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Predators can lean on Schenn and Beauvillier for Canucks playoff prep

Ex-Canucks Luke Schenn and Anthony Beauvillier are special resources Nashville coach Andrew Brunette can draw on in preparing for their first-round playoff series.

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When the 2023-24 NHL season started, Anthony Beauvillier had playoff ambitions.

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He just thought they’d be with the Vancouver Canucks, not against them.

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“It’s good to be back,” he said Friday with a grin, as his new team the Nashville Predators skated at Rogers Arena for the first time ahead of their looming playoff date with the Vancouver Canucks.

And his early-season trade to the Chicago Blackhawks made the playoffs seem like an impossibility.

Then the Predators came calling, seeing a player with some zip who could add to their already quick approach to the game.

“To be wanted and be on the team that wants to be in the playoffs and making a push and here we are now… it definitely feels good,” the generally-upbeat Beauvillier replied.

Luke Schenn’s grin was equally wide when he was greeted by a gaggle of Vancouver reporters after Friday’s practice.

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Vancouver, obviously, is an important place for him. His family loved living here and he rediscovered himself as a hockey player too. He returned to Vancouver in 2021 hoping to help lead the team back to the playoffs but it wasn’t to be and was instead flipped at the deadline last year to a team that was headed to the playoffs in Toronto.

This season he took a fabulous contract offer from the Predators and a similar ambition: get to the playoffs.

The matchup against the Canucks did make him chuckle. Is there anyone in particular he’s got in mind that he’d like to hit first? He just smiled.

“It’s going to be hard fought both ways. And yeah, a lot of guys that play hard and it’s gonna be fun and just the building is gonna be rocking too,” he said. “We all know that. Obviously I know this fan base and the way people have been starving for playoff hockey. It’s going to be exciting and there’s going to be so much energy and emotion in the building.”

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The two players also bring special insights into the mentality of the Canucks, head coach Andrew Brunette admitted.

But only so much.

“(Beauvillier and Schenn) being here the last couple of years, they’ve got a pretty good feel of the group but like I said when the puck drops and things go it’s just hockey,” he said.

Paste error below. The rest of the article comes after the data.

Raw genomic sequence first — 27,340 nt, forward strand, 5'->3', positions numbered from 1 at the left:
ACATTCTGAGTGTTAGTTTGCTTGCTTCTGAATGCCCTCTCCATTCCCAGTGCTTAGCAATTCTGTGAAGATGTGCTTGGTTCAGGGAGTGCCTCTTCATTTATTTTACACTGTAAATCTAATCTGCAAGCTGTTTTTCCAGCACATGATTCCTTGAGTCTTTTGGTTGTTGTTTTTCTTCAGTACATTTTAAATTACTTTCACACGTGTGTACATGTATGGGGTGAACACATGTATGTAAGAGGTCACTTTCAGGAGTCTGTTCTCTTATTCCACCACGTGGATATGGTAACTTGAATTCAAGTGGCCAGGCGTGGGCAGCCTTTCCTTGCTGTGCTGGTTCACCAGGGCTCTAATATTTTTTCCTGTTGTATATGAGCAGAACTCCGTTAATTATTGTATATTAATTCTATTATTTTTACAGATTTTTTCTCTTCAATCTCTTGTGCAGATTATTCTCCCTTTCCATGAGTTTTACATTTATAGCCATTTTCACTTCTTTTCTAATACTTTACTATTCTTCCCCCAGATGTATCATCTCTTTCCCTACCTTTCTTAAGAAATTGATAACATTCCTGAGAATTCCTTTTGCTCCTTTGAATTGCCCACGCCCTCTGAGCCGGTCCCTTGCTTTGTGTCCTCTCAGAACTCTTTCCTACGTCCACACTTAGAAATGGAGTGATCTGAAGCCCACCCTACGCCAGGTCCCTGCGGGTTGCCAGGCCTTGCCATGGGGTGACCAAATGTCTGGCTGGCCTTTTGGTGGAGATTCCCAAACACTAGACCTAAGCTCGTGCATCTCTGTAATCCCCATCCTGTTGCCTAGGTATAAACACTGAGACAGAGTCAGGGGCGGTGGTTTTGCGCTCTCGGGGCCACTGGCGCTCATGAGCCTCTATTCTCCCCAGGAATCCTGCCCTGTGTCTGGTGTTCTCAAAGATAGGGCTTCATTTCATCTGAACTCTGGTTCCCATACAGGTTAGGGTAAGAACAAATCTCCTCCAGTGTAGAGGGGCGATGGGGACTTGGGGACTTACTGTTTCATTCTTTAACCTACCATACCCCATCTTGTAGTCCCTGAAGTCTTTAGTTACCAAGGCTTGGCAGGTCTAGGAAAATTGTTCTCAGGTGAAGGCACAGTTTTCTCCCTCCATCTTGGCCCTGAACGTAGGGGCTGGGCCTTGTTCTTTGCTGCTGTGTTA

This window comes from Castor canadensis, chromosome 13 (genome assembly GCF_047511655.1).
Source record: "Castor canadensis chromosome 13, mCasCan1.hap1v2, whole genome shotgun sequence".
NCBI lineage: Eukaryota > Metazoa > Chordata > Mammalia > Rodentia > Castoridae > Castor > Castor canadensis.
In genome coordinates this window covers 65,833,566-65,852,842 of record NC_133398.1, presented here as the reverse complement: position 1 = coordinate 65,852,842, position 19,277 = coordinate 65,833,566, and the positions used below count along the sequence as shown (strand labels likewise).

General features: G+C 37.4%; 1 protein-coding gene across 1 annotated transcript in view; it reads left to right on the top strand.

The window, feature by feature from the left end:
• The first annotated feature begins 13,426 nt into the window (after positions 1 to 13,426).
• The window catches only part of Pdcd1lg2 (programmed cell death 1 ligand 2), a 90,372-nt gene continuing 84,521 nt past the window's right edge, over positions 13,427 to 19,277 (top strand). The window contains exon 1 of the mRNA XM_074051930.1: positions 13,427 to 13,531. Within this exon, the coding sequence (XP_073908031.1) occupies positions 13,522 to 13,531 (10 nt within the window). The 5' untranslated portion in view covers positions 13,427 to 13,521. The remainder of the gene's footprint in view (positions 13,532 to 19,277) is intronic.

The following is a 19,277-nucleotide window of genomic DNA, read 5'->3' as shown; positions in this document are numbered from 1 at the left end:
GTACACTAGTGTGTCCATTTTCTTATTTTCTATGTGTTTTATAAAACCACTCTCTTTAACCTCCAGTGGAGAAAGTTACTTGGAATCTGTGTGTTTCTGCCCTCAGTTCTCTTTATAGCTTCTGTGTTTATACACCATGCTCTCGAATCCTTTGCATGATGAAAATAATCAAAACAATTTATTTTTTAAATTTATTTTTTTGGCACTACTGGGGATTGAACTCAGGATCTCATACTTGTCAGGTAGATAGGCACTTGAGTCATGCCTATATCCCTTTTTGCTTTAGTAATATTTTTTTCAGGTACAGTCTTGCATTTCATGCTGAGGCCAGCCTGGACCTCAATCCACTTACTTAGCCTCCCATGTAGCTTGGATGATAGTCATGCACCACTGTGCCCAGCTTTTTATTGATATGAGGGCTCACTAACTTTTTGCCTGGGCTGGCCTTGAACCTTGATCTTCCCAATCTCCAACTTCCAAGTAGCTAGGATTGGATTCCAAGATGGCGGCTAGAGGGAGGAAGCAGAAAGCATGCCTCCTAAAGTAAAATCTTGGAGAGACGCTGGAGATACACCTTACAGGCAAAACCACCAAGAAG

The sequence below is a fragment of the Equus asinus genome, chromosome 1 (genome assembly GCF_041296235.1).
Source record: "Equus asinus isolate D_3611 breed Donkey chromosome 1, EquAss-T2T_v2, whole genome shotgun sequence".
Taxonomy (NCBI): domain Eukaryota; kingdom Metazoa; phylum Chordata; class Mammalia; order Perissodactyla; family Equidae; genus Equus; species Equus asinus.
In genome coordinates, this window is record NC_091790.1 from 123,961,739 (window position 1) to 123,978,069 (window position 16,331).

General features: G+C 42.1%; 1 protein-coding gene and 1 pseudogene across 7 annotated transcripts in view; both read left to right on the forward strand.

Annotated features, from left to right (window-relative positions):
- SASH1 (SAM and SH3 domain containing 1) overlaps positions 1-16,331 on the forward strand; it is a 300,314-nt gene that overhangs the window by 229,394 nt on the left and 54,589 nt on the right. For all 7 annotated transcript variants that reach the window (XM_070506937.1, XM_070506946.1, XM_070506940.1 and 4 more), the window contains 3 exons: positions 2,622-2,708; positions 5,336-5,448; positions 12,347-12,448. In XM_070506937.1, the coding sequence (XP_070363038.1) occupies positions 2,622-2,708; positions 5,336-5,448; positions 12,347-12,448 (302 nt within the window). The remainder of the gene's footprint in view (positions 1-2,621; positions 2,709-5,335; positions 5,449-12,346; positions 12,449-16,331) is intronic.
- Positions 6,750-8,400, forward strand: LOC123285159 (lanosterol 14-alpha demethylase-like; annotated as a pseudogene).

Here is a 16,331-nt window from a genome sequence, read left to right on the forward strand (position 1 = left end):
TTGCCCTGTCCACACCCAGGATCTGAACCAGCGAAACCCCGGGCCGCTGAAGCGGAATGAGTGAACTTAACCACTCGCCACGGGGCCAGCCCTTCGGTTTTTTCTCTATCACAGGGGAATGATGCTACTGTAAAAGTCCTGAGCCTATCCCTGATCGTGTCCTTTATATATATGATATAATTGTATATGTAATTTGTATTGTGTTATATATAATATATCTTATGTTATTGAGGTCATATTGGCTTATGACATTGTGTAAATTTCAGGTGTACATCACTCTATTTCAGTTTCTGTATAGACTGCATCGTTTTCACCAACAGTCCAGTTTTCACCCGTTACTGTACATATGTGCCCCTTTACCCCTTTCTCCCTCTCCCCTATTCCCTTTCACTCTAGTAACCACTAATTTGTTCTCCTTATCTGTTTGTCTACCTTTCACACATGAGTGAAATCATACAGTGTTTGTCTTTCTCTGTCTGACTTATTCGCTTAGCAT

Still, Schenn can lend him insights into the personalities at play and Beauvillier can share some insights into the early tactical changes Tocchet imposed this season.

“Obviously I could sense there’s a lot of talent and potential here,” Schenn said, with another grin. You know he’s been following this team from afar, watching his teammates grow into the players he believed they should be.

Given Brunette is said to be one of the sharpest minds in hockey, you know he’s going to pull what he can from them.

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“One of the smartest hockey people that I ever played with,” hockey commentator Ray Ferraro said of his old teammate.

The rhetoric from players and coach, is, of course, focused inwardly.

The Canucks are a deep squad. Beauvillier knows this. And so his answer publicly to how Predators can beat the Canucks focused at his own room.

“We just got to focus on our game and do what we can do best: play fast and play hard. I mean, that’s all we can control,” he said.

His answer would have made Brunette proud.

Coaches love to talk about focusing on your own game, on what you do best, but you still need to know about the other side at some point.

Brunette is a master communicator, Ferraro said.

“He connected to all different parts of the team,” Ferraro said of what Brunette was like as a player. “It was different then too. Teams didn’t go out of their way or probably never thought how hard it was for Euros, for example, to feel comfortable. He was just easy with all. Terrific person.”

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You can see how that manner would help him as a coach.

It’s clear when you speak with Brunette’s players that this people-centered approach is a huge reason why he’s been such a successful coach. Similar to Vancouver’s Rick Tocchet, he’s highly in tune with the concept of emotional intelligence, empathizing with his players and helping them be the best versions of themselves.

The way his team has evolved over the season is a case in point: this is a much better team than the Canucks swept across three games before Christmas.

They were one of the league’s best offences in the second half and a solid defensive outfit too.

“It was just an understanding of what I was asking. And it’s hard,” Brunette said of connecting with his group. “It takes a little while to get used to what you’re asking them and for them to understand why I’m asking, why do we want to do certain things. And then you start seeing the results and then you start seeing OK, that’s why and I think that took a little while for us.”

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This is going to be a fascinating chess match.

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